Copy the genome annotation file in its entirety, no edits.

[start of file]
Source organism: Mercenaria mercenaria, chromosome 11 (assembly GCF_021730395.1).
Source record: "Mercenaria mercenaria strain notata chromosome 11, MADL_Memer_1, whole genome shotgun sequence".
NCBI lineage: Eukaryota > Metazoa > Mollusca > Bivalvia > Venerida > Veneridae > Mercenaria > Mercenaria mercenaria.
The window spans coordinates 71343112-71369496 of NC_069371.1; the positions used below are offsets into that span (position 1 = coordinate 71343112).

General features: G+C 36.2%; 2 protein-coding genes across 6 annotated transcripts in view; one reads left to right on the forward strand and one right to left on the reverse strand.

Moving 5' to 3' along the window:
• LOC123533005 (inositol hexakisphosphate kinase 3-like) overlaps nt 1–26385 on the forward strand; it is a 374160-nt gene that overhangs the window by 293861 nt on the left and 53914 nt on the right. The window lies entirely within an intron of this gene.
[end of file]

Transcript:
Source organism: Mercenaria mercenaria, chromosome 11 (assembly GCF_021730395.1).
Source record: "Mercenaria mercenaria strain notata chromosome 11, MADL_Memer_1, whole genome shotgun sequence".
NCBI lineage: Eukaryota > Metazoa > Mollusca > Bivalvia > Venerida > Veneridae > Mercenaria > Mercenaria mercenaria.
The window spans coordinates 71343112-71369496 of NC_069371.1; the positions used below are offsets into that span (position 1 = coordinate 71343112).

General features: G+C 36.2%; 2 protein-coding genes across 6 annotated transcripts in view; one reads left to right on the forward strand and one right to left on the reverse strand.

Moving 5' to 3' along the window:
• LOC123533005 (inositol hexakisphosphate kinase 3-like) overlaps nt 1–26385 on the forward strand; it is a 374160-nt gene that overhangs the window by 293861 nt on the left and 53914 nt on the right. The window lies entirely within an intron of this gene.